There are a few things that you should consider when using substantive nouns.

1. Any of these substantive nouns can be replaced by removing the article and writing people after.

the Chinese + the – people = Chinese people

  • In many ways, the young have a lot to learn from the old. = In many ways, young people have a lot to learn from old people.
  • The Maltese are famous for their hospitality. = Maltese people are famous for their hospitality.

2. We can’t use substantive nouns to talk about one person. Substantive nouns always used for a group of people. In fact, nationalities are often used to make generalisations about people from a certain country or to talk about stereotypes.

3. A lot of nationality words can be used in their plural form, particularly ones ending in -ian, -an, -n, as well as many ‘irregular’ nationalities (i.e. those that don’t end in -ish, -ese, -ian, -an, -n). Some examples include the Americans, the Argentinians, the Czechs, the Poles and the Turks.

4. Remember that substantive nouns are always followed by a plural verb.

Besides their main uses as described above, substantive nouns can be found as titles of books, film and musicals. Some popular examples include The Twits, by Roald Dahl, a famous British author; The Incredibles, a popular animation movie, The Long and the Short and the Tall, a play by Willis Hall and The Miserable, commonly known as Les Misérables, a popular musical.

Now that you have a better understanding of substantive nouns and their uses, if you have any comments, tips or tricks on how you learn and memorise substantive nouns, please feel free to leave a comment below. Make sure to check out our videos for a fuller explanation, given by our CELTA-qualified teachers.

Discover more of Maltalingua’s free English lessons. Explore more about irregular verbs here.

Check out our other brilliant free English lessons here.

 

 

 

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Free English Lesson – Irregular verbs and their irregularities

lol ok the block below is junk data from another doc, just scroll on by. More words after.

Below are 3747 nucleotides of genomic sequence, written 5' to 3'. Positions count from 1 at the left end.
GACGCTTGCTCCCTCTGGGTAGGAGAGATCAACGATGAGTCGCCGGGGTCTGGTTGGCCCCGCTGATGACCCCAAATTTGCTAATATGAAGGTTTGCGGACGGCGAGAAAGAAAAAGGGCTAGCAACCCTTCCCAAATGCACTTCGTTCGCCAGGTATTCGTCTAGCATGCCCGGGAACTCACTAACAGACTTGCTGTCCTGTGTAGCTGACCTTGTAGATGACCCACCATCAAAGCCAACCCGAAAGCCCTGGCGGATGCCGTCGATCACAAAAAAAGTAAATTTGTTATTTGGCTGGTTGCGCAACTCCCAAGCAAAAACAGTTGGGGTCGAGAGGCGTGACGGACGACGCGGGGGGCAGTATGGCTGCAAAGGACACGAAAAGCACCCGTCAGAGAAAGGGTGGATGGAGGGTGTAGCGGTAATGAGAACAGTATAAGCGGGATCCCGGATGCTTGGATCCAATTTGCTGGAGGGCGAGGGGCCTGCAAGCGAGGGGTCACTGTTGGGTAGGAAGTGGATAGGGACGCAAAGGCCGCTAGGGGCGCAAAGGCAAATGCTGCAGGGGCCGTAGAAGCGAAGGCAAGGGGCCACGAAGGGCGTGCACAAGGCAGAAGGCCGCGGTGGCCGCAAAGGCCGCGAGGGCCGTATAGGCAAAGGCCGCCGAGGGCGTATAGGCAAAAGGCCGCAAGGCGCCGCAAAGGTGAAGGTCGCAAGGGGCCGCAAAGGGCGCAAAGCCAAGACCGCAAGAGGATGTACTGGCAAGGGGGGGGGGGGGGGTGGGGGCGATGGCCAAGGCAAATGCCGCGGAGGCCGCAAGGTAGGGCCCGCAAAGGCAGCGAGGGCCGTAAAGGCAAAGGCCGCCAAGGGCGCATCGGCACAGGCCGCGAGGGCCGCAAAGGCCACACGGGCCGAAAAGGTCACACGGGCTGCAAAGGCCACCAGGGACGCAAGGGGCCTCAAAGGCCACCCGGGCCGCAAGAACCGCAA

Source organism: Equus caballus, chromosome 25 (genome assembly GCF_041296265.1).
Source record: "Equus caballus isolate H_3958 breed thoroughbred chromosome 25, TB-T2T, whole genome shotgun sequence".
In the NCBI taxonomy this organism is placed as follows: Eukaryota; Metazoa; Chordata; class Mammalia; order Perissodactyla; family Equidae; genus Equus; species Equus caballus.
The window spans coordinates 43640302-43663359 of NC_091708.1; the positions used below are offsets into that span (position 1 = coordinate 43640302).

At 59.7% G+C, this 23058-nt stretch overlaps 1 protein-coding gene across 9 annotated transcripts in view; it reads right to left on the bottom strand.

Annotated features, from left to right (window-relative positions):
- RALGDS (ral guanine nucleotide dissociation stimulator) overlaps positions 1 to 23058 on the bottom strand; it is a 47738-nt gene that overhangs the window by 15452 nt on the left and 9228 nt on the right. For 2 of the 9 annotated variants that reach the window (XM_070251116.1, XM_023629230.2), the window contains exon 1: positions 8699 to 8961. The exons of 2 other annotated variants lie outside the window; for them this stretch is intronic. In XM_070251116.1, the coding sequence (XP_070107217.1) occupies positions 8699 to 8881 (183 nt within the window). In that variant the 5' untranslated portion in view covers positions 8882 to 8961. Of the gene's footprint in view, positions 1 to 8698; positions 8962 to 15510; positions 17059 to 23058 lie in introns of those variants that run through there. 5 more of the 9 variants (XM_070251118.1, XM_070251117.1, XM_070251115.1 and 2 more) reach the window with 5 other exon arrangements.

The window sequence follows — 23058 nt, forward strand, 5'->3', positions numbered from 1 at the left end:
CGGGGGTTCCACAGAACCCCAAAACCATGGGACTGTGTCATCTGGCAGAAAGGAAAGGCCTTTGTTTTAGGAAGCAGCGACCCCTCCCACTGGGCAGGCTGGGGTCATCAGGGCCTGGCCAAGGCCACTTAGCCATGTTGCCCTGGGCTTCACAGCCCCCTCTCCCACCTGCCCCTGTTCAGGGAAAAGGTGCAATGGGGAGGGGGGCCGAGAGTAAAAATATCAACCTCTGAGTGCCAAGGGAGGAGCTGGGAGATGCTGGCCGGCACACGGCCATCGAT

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How many times have you been speaking in English and got stuck when you had to think of the past form of a verb? Regular or irregular? What’s the irregular past form? Are the past simple and past participle forms irregular too?

If these are the sort of questions that stop you from sleeping at night, then this is the lesson for you! This lesson is aimed at students learning English at Pre-Intermediate level or higher.

In English there are thousands of verbs you can use, but just over 350 of these are irregular. Even though it looks like a lot, it’s not that many in comparison to the thousands of verbs out there. The problem is that most of these irregular verbs are high frequency verbs (common verbs which we use every day). This article will give you all the tips you need on how to learn and memorise them. Don’t forget to check out the videos too!

  • All irregular verbs are equal, but some are more equal than others

Start with the most common verbs first. Above all, start with be (was / were, been); have (had, had); do (did, done) and go (went, gone). The first three are especially important since besides their function as main verbs, they’re also auxiliary verbs and therefore are used to build different forms in English. Other common verbs include make (made, made); eat (ate, eaten), get (got, UK: got / US: gotten), come (came, come) and give (gave, given). More common verbs are listed in the Irregular Verbs – Part 2 video above.

  • Check the verb form

When learning new verbs, always check if a verb is regular or irregular and if it’s irregular, learn its past simple and participle form. As Abbie mentioned in the Irregular Verbs – Part 1 video, put your irregular verbs into sentences or short stories so that you can memorise them.

Examples:
I eat apples every day.
I ate a burger for dinner last night.
I’ve never eaten sushi.

  • So many great memories..